Some people are also using phone-in programmes as their mealtime in the morning to castigate, insult and incite persons against persons. This is not a healthy situation at all.

Negative politics has now taken a centre stage in the lives of Ghanaians even up to a point where if one could hold up the free air that nature has provided the people, one would have decided for them where to go and where not to belong.

Ghanaians need to emulate their ancestors. They were very careful that they did not "stab each other's eyes" in whatever they did. They cherished brotherhood and unity and this has brought this country this far. Unity is very essential for the development of the country and nothing should be done to destroy it.

The recent condemnation of the Media is somehow unjustifiable. This writer thinks that what is going on is society's problem and all the blame should not b heaped on the Media. For all one might know, the Media have helped in no small way in the country's development efforts. The Media have facilitated four general elections since 1992. It is also helping in the fight against corruption and educating the people on health, education, as well as agricultural, economic and environmental issues to enhance their living conditions.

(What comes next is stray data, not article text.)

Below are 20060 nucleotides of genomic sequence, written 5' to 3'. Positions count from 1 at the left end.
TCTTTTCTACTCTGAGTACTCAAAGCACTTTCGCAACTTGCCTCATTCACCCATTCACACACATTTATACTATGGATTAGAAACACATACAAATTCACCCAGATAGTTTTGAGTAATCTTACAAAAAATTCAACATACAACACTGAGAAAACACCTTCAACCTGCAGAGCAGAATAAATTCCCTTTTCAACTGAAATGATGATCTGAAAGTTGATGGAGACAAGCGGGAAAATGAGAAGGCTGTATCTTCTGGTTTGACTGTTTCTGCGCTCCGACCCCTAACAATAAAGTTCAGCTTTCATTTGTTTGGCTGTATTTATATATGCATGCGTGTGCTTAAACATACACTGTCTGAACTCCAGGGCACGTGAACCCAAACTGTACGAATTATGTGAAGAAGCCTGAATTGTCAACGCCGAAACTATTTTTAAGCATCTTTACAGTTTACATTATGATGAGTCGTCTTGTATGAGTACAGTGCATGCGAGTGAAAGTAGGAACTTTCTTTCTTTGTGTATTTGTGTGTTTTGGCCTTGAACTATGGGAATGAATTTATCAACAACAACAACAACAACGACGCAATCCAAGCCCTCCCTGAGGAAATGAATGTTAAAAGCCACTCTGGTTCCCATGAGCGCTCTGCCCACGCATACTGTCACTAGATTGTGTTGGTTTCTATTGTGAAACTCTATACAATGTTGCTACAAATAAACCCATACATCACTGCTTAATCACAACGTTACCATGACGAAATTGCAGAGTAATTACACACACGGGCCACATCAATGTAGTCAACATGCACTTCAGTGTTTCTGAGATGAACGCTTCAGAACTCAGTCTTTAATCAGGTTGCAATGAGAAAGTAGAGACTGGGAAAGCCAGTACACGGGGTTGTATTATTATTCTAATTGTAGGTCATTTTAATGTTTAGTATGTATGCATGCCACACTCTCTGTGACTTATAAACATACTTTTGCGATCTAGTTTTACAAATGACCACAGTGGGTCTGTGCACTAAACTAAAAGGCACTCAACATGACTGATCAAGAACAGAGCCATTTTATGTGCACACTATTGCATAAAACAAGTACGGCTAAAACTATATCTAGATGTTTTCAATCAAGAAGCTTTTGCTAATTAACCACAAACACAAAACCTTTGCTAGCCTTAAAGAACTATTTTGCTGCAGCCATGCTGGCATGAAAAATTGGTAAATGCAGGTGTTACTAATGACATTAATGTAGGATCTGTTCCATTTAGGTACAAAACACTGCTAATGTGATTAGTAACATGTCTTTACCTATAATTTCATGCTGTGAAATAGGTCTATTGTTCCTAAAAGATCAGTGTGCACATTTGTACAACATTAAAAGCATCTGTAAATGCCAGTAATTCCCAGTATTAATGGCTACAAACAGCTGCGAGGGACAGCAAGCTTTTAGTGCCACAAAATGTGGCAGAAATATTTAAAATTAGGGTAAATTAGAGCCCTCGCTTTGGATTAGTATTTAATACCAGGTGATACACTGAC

The Media need more support from the Government and nongovernmental organisations to reconcile Ghanaians to see themselves as one people, one nation with a common destiny.

It is said: "Free people from restraint and they will come up with far better, far more advanced, far more productive answers than those experts." But in reality does this assertion work? The requirement for achievement in work and for a responsible worker is continuous learning. There is need for Journalists to have periodic orientation training to equip them with new skills. Continuous learning does not replace training. It has different aims and satisfies different needs.

Above all, it satisfies the need of the employee to contribute what he himself has learned to the improvement of his own performance, to the improvement of his fellow worker's performance, and to a better, more effective and more rational way of working. Let us all work to keep this country together in unity and in peace to enhance its rapid development.